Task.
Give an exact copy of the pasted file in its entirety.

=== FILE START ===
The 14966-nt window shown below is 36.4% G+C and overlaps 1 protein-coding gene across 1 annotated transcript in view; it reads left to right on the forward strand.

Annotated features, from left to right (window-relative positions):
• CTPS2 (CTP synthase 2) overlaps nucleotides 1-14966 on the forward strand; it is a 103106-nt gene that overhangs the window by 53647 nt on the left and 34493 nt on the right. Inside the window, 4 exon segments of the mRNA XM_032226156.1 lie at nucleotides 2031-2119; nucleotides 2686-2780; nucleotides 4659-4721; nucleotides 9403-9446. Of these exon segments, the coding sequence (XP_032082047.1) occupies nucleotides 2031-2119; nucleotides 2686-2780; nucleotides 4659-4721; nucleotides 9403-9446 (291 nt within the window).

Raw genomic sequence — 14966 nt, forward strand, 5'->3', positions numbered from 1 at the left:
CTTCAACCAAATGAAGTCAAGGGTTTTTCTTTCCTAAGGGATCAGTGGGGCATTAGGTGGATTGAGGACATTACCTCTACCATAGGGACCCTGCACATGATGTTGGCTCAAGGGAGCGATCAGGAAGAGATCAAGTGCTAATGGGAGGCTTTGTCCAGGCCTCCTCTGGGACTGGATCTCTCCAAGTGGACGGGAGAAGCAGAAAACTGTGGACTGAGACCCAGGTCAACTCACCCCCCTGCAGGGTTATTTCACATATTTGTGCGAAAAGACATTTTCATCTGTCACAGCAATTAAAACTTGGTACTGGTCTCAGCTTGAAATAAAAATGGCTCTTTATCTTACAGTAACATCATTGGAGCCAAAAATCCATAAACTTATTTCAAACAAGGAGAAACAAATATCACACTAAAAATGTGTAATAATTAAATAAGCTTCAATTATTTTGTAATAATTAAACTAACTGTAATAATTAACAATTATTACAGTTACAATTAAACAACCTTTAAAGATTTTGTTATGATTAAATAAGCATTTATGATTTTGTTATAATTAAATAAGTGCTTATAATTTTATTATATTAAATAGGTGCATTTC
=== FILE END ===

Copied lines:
The 14966-nt window shown below is 36.4% G+C and overlaps 1 protein-coding gene across 1 annotated transcript in view; it reads left to right on the forward strand.

Annotated features, from left to right (window-relative positions):
• CTPS2 (CTP synthase 2) overlaps nucleotides 1-14966 on the forward strand; it is a 103106-nt gene that overhangs the window by 53647 nt on the left and 34493 nt on the right. Inside the window, 4 exon segments of the mRNA XM_032226156.1 lie at nucleotides 2031-2119; nucleotides 2686-2780; nucleotides 4659-4721; nucleotides 9403-9446. Of these exon segments, the coding sequence (XP_032082047.1) occupies nucleotides 2031-2119; nucleotides 2686-2780; nucleotides 4659-4721; nucleotides 9403-9446 (291 nt within the window).

Raw genomic sequence — 14966 nt, forward strand, 5'->3', positions numbered from 1 at the left:
CTTCAACCAAATGAAGTCAAGGGTTTTTCTTTCCTAAGGGATCAGTGGGGCATTAGGTGGATTGAGGACATTACCTCTACCATAGGGACCCTGCACATGATGTTGGCTCAAGGGAGCGATCAGGAAGAGATCAAGTGCTAATGGGAGGCTTTGTCCAGGCCTCCTCTGGGACTGGATCTCTCCAAGTGGACGGGAGAAGCAGAAAACTGTGGACTGAGACCCAGGTCAACTCACCCCCCTGCAGGGTTATTTCACATATTTGTGCGAAAAGACATTTTCATCTGTCACAGCAATTAAAACTTGGTACTGGTCTCAGCTTGAAATAAAAATGGCTCTTTATCTTACAGTAACATCATTGGAGCCAAAAATCCATAAACTTATTTCAAACAAGGAGAAACAAATATCACACTAAAAATGTGTAATAATTAAATAAGCTTCAATTATTTTGTAATAATTAAACTAACTGTAATAATTAACAATTATTACAGTTACAATTAAACAACCTTTAAAGATTTTGTTATGATTAAATAAGCATTTATGATTTTGTTATAATTAAATAAGTGCTTATAATTTTATTATATTAAATAGGTGCATTTC